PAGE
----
22
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2answers
4k views

Meaning of suffix '-sex' in 'Sussex, Middlesex' [closed]

I know that Sussex and Middlesex are in England. It looks to me as if there is a pattern in names. What does the suffix -sex mean? Where does it come from?
2
votes
2answers
863 views

Why do people keep mispronouncing my name, Divine?

My name is Divine--like the English word, "divine". There are no tildes, no accent marks, no umlauts, or funky letters like æ...nothing shady going on here. Yet every time someone reads my name, i ...
18
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13answers
3k views

A word that describes something that has been given a name

Is there a word besides named that describes something that has been given a proper name? For example, a guitar is just a guitar, but if I call it, say, Shirley, is there another word that would now ...
1
vote
1answer
648 views

In an international software, should I use First name / Last name instead of Full name? [closed]

I'm building a software meant to be used internationally. At first I don't have localization features so I intend to use an "international English". I must say the US market is big and I may do ...
0
votes
2answers
479 views

What word describes the form of address in which someone is called “Dad” or “Mum”?

I'm writing about what people might call God when praying, things like "Lord" or "Father" etc. With respect to using "Dad" or "Mum", would you call them names? (not exactly - not like "Brian" for ...
0
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1answer
322 views

When writing a formal report is it bad to make up names when giving an example?

I was giving an example and was trying to immerse the reader in the experience as much as possible and made up a man's name. Consider the following example: Joseph is testing a program built for ...
0
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2answers
771 views

Party at the Johnsons's? [duplicate]

What is the proper use of the apostrophe in this phrase: The party is at the Johnsons's Assuming, the regular form of the last name is "Johnson" and there are at least two people in the Johnson ...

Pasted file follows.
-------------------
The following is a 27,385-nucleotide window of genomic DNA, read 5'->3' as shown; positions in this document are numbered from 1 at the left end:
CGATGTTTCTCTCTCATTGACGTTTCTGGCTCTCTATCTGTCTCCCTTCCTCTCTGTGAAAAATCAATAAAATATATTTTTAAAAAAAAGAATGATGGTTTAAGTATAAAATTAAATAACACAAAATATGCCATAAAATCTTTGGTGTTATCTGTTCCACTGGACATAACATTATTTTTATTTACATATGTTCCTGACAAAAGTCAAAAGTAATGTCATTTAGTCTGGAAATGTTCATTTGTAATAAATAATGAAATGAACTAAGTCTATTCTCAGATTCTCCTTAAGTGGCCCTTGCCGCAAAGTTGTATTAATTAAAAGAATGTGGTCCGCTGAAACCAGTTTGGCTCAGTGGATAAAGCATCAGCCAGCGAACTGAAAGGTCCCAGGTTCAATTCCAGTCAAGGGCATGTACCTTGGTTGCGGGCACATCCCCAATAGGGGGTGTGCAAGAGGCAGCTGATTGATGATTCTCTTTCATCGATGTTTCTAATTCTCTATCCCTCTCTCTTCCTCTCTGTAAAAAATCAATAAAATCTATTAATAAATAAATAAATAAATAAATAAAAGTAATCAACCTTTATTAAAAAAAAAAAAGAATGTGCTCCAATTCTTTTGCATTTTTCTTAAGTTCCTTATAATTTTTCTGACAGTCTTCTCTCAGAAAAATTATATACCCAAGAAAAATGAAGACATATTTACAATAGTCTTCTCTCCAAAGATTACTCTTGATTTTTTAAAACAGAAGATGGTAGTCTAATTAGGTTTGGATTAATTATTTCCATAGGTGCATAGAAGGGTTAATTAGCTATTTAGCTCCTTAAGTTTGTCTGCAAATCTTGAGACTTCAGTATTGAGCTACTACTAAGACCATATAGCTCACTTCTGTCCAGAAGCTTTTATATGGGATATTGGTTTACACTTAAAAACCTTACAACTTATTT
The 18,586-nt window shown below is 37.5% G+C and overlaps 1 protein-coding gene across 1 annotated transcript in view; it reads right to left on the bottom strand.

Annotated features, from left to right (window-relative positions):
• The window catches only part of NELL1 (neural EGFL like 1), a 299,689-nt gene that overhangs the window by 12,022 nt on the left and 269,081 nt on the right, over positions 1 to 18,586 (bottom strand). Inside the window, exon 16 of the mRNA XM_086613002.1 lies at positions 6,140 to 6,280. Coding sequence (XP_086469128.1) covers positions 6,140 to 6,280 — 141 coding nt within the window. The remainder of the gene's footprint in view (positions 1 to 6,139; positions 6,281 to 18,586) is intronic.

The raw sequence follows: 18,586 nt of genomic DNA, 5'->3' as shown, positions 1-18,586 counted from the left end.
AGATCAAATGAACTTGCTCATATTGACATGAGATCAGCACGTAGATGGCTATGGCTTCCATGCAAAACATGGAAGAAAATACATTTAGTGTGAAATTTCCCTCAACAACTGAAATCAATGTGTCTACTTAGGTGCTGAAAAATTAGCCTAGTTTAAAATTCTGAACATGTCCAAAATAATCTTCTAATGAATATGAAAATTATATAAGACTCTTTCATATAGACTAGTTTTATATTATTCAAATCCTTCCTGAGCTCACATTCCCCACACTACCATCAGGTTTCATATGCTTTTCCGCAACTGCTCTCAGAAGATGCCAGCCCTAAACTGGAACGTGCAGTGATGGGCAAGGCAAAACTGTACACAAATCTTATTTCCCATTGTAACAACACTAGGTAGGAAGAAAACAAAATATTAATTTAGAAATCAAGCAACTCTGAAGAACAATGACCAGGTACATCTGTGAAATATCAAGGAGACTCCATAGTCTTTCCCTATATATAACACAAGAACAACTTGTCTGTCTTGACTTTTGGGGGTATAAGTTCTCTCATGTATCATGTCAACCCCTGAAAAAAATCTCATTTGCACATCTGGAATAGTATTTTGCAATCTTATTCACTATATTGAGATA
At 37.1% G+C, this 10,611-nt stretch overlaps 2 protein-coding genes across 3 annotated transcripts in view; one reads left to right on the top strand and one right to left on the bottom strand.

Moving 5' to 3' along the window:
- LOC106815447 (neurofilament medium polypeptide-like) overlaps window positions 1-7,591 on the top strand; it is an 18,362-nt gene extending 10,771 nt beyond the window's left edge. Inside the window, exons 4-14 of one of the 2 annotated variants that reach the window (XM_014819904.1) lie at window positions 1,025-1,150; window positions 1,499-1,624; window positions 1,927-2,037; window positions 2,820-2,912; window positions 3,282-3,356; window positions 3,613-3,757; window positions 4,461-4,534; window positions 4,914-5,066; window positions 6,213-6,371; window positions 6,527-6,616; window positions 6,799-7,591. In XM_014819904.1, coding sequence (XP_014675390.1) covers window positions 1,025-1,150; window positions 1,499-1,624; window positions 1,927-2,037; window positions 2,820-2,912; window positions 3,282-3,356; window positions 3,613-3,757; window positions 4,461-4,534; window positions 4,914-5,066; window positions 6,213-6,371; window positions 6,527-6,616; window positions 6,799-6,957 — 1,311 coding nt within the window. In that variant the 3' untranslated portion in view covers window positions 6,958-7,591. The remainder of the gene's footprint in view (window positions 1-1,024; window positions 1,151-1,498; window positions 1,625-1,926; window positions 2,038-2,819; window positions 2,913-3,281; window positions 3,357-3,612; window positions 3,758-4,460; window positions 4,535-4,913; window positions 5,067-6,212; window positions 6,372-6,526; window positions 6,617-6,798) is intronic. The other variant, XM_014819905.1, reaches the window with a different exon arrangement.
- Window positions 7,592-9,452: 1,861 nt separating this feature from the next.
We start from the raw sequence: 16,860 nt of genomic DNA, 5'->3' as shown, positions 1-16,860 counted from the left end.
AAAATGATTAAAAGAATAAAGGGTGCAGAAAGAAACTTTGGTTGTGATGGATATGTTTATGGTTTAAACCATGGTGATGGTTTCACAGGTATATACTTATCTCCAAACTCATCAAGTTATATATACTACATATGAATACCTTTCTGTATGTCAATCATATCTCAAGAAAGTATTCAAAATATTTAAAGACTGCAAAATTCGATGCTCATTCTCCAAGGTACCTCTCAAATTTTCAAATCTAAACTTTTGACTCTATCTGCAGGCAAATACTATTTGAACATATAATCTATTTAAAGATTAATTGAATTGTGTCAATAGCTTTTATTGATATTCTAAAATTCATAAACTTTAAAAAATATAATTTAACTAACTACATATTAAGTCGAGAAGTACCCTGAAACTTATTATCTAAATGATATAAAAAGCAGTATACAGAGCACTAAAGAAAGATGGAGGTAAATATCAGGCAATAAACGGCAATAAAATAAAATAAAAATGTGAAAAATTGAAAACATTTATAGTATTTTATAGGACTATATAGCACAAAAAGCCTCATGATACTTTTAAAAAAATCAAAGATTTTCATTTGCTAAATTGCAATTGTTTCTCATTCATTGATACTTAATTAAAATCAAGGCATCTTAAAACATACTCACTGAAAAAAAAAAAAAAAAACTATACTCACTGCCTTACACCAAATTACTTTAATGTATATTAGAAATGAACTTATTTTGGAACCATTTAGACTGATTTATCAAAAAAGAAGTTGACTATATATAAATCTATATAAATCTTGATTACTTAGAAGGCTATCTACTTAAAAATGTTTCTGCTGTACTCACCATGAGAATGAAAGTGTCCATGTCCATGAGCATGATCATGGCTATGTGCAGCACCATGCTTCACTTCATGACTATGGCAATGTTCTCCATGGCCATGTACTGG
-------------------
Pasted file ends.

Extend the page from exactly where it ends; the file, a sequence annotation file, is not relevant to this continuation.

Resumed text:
6
votes
2answers
216 views

What is the origin of using the word “our” preceding a first name when speaking directly to the person so named

In the BBC's Keeping Up Appearences, and Lark Rise to Candleford, "our Rose" and "our Laura" are used in both the third person and second person. The usage seems understandable as a third person ...
4
votes
2answers
233 views

What is the term for an item that facilitates the tying of things together?

Is there some piece of equipment or item that allows you to tie two or more strands of rope threads of fabric together? I imagine that (1) and (2) will be different items. If such things do ...
10
votes
4answers
39k views

Where do you put the suffix when listing the last name first?

When listing names with the last name first, where should you put the suffix if there is one present? For example, if given the name John Doe Jr., which of the following would be correct? Doe, John ...
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2answers
201 views

Is it acceptable to drop the Jr. suffix in a citation?

I want to cite a book written by John P. Smith, Jr. Should I write see Smith [2009] for details. or see Smith, Jr. [2009] for details. I think my question boils down to: is his surname ...
8
votes
1answer
13k views

What do you call a daughter with the same name as her mother?

What do you call a daughter with the same name as her mother? Is there a female equivalent for 'junior' in the english language?
1
vote
1answer
1k views